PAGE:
Contrary To The Public Market Correction, Private Software Valuations Remain Strong, But Transaction Volumes are Slowing

Watching valuations over the last 18 months in the public and private markets reminded me of the old fable about the tortoise and the hare in the big race. Public market values took off like the hare, rising to 18x revenues in Feb ’21 with little concern for quality gross margins, sales efficiency, future profitability, competitive threats, etc. Meanwhile, private market valuations were moving up but much more slowly with a keen focus on performance metrics and clear limits on what they would pay to own an asset. So as we enter the fall of ’22, the private markets power on doing tech M&A mostly at valuations between 6x to 11x current ARR. Reinforcing this valuation range, AGC has closed 32 deals so far in 2022, including 22 SaaS deals with a median revenue multiple of 11x. Public SaaS companies are currently trading at 6.4x trailing revenue, which is exactly the same as the six-year pre-COVID median and well below the ’17-’19 median of 8.5x. If this group of companies’ projections hold up, then the SaaS sector is clearly oversold.

The public market is driven more by momentum players and macro sound bites than fundamental research. Institutional investors – despite being the most influential public market drivers – are for the most part uninvolved in managing the operations, strategy, or acquisitions of the public companies they invest in. Alternatively, private equity investors have controlling ownership of the companies and therefore hire/fire the executive team, approve budgets, compensation, acquisitions, and are involved on a monthly basis in the operations of the business. The PEs are not all brilliant business builders, but they do bring a ton of experience and are highly incentivized to make the company thrive for a big exit down the road. Because platform deal and business building skills are critical for PE success, you have seen far more discipline on both fronts by the PE world during the recent boom times, particularly when compared to the public markets, IPOs, and SPACs.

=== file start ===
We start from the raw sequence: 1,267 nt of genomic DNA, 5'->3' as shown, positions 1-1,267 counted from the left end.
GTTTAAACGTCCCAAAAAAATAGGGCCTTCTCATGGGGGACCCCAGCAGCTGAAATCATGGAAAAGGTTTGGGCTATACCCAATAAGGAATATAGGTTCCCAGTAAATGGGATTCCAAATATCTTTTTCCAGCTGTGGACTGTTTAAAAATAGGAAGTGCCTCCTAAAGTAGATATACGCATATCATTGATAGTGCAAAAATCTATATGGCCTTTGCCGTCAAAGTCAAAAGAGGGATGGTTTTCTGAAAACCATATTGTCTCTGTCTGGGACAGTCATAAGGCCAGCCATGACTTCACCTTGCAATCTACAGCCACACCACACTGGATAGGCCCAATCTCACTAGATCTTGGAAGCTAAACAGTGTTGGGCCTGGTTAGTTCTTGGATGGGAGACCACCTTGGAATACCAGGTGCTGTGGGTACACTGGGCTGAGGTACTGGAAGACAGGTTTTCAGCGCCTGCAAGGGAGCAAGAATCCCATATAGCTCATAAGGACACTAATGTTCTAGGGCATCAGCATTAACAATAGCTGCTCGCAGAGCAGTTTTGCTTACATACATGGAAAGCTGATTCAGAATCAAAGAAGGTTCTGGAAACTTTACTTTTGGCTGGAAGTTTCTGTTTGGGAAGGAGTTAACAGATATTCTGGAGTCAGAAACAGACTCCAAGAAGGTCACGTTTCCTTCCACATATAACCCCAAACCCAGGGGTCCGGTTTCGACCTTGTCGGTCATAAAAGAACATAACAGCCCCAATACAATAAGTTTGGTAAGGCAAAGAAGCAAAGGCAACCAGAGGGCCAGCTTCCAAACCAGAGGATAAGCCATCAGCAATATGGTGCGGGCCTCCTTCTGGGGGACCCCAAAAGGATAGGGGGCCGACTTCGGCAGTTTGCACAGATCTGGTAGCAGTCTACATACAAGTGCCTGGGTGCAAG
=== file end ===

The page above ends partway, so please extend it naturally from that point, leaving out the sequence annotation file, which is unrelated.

The tech PE world and their LP backers need to remain vigilant so that, as fund sizes, teams, check sizes, and number of portfolio companies continue to grow, they do not stray from their intense investment disciplines and fall into some of the same traps that public companies have succumbed to. As tech AUMs are now so large and macro headwinds have become so strong, PE funds will need every bit of that discipline in order to maintain superior IRRs.